Jacobs Center for Neighborhood Innovation
In a deal that helps the Jacobs Center for Neighborhood Innovation at Euclid and Market, San Diego County is buying some of the center’s excess acreage to the east, with plans to tear down the Harriet Tubman-Cesar Chavez Community Center and build a $74 million Live Well Center on that site and four adjacent parcels.
On Tuesday, the county board of supervisors voted 5-0 that their project would have no net impact on the neighborhood, which would wrap up the environmental effects study but for one complication: some of the neighbors have retained attorney Michael Aguirre to challenge the environmental impact report in what may be the start of a fight.
Though Aguirre’s letter has a technical, environmental perspective, arguing car trips and green house gases, Aguirre sounds a different battle cry in a phone interview.
“To tear down a symbol of two people who were instruments of unity in this community is thoughtless and insensitive,” Aguirre says. “To use taxpayer dollars to bail out a nonprofit set up by an affluent foundation is really questionable.”
The county also committed Tuesday to paying $1.7 million for the five parcels held by a limited liability corporation, West Side Creek. The limited liability corporation’s head is Reginald Jones, who also heads the Jacobs center. When the Jacobs family set up the foundation that was recognized by the IRS in 1989, they bought 60 acres of land near the intersection of Market and Euclid streets. The foundation promised to turn the land over to the community. About 40 acres of that land remain with the foundation.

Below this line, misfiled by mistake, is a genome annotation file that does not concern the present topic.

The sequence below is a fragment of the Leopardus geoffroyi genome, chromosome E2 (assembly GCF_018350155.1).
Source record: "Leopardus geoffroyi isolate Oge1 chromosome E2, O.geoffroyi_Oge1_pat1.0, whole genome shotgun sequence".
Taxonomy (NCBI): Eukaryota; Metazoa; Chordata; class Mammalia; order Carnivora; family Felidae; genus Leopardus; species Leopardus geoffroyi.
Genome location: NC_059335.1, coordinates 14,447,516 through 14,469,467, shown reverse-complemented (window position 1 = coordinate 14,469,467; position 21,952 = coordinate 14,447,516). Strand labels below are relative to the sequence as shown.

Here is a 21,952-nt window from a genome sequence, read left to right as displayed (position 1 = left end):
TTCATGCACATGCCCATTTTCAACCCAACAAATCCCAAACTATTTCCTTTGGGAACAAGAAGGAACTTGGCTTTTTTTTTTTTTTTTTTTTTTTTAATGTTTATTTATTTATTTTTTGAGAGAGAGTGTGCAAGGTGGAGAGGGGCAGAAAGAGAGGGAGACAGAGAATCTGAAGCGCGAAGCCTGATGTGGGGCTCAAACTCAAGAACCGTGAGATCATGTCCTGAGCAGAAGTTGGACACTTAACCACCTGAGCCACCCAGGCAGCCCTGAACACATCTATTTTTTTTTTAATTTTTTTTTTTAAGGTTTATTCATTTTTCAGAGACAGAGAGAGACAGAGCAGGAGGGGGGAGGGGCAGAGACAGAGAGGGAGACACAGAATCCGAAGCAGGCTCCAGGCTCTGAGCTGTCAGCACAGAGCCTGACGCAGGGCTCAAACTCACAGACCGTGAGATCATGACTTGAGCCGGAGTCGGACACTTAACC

The Jacobs foundation planned to fund the establishment of well-functioning community groups and the things neighborhood centers bring. But the foundation always had an exit planned. Meanwhile, the Market Street center is deeply in debt and has had internal shake-ups as a result.
The county is buying four of those acres for its Live Well Center, which will house the county’s health and human services offices for behavioral health, the family resource center, public health nurses and the county’s probation services.
County officials say that the new center will include a large community space — larger than the Tubman-Chavez center — in the building they plan to put in. They will consolidate other probation offices including one from Bay Boulevard in Chula Vista, a juvenile office and some personnel from the downtown office into the four-story, 80,000 square-foot building. The probation department supervises people with misdemeanor and felony convictions.
Of the 80,000 clients nearby, most receive at least one of the services that will be offered there, county officials say. Many of the probation department clients live within two miles of the proposed offices, officials say. It’s close to a trolley stop. They are predicting that around 600 people will come to the building each day, and of those, 50 will be people coming to the probation offices.
But people in the neighborhood worry that moving services for parolees and probationers will simply anchor the community to poverty and crime.
“It’s not the kind of place that attracts development and other employers, and the jobs that do come with it are not for people from the neighborhood,” Aguirre says.